This is the Day…Tuesday
January 26, 2021
Mable McKinney was a ninety-six-year-old lady that I frequently visited when I was pastoring in middle Tennessee. Ms. Mable, as I called her, was a white haired, classy, and well-respected lady of the local society who continued to be involved in various civic organizations around town. She lived in a beautiful, antebellum style home which was positioned on a hill just outside of town. Mable and her husband, Charles, had lived in the home, passed down from Mable’s father, for nearly seventy years.
I never had the opportunity to meet Charles because he passed away several years before I arrived in town. But Mable often spoke of her dear husband. She shared countless stories of their time together. Stories of their three children, eight grandchildren and countless great grandchildren. One of Mable’s favorite stories was to talk about her grandson, Charlie Duke, who was an astronaut and was the tenth and youngest person to walk on the moon.
I frequently went to visit with Mable because I loved to hear her stories and to ask her questions about the past. Mable had an amazing memory and was like a walking encyclopedia when it came to historical events. Mable was born in 1898, so she had lived through many times of trial and prosperity in our country.
Mable was in her early thirties during the market crash of 1929 and I often asked her to tell me about her life during that trying time. She told me about the fear that everyone experienced during those years. “My daddy lost just about everything during the crash. We did not have two pennies to rub together.” She would say. She would tell me story after story about the struggles of that time.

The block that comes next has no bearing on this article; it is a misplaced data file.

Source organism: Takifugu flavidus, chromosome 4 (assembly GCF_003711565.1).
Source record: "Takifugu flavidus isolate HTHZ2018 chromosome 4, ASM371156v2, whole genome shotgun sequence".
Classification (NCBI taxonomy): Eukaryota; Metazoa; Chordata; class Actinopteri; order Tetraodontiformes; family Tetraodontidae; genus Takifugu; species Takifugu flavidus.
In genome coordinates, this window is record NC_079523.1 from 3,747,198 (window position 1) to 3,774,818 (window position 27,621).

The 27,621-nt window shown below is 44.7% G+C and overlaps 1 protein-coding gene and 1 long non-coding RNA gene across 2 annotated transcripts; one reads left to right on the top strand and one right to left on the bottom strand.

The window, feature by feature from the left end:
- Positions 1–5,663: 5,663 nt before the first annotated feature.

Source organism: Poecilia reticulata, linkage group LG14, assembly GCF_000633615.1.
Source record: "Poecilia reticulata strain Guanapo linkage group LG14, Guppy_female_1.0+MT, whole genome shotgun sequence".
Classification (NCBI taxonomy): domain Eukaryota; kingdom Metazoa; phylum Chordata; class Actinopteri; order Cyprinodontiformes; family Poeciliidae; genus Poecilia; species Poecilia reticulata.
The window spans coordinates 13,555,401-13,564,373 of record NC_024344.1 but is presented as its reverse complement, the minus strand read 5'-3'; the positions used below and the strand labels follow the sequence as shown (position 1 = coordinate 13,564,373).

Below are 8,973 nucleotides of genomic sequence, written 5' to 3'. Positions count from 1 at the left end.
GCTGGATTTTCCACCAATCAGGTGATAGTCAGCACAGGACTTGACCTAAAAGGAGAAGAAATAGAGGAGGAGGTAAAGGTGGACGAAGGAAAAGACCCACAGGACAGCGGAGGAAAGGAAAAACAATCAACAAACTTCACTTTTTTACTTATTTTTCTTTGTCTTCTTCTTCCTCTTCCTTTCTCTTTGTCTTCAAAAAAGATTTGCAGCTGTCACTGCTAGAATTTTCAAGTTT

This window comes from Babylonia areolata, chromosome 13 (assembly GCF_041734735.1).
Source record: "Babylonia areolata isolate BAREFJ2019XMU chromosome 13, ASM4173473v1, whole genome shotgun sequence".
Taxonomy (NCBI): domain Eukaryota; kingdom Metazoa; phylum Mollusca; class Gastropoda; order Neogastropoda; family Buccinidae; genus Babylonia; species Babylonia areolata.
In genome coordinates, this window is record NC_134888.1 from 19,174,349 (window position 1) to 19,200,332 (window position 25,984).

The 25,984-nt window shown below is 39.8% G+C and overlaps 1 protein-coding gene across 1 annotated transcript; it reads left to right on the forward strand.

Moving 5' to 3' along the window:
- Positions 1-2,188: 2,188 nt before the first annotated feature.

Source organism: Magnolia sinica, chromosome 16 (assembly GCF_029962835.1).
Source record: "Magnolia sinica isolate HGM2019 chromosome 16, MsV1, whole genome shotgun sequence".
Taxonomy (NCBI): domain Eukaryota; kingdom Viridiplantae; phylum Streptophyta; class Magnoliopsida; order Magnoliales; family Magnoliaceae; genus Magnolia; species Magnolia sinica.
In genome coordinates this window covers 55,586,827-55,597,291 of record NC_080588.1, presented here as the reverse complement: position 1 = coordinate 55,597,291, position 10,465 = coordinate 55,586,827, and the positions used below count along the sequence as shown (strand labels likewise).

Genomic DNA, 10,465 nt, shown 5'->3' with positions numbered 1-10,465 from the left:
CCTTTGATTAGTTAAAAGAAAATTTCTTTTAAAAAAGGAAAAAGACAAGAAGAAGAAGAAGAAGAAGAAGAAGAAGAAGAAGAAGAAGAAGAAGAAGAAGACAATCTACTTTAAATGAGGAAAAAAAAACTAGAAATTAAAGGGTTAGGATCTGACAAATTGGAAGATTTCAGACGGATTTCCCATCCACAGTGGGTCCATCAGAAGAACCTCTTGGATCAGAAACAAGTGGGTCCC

On one occasion I asked Mable, “How do you remember all those events and stories with such detail?” Mable sternly responded to me by saying, “You must remember! How can we learn from our past, be faithful in the present, and have hope for the future if we don’t remember?”
What a lesson Mable taught me! Several years later, just before her one-hundredth birthday, I was one of the preachers at Mable’s funeral. And I remembered. I spoke about Mable and her remarkable life. I still remember.
Sometimes remembering can be painful. Remembering hard times from your past or times of fear and worry can unearth those same emotions that we try to avoid. But we must remember. As it was said to the Israelites in the book of Deuteronomy, “Then take care lest you forget the LORD, who brought you out of the land of Egypt, out of the house of slavery.” (Deuteronomy 6:12) Whatever your past may be, remember it. Learn from it. The view in the rear-view mirror is much clearer and reveals God’s provision and constant presence. Remembering gives you faithfulness for today and hope for the future. On this day which God has given you, remember those events which transformed your life. Most of all, remember that God was there with you.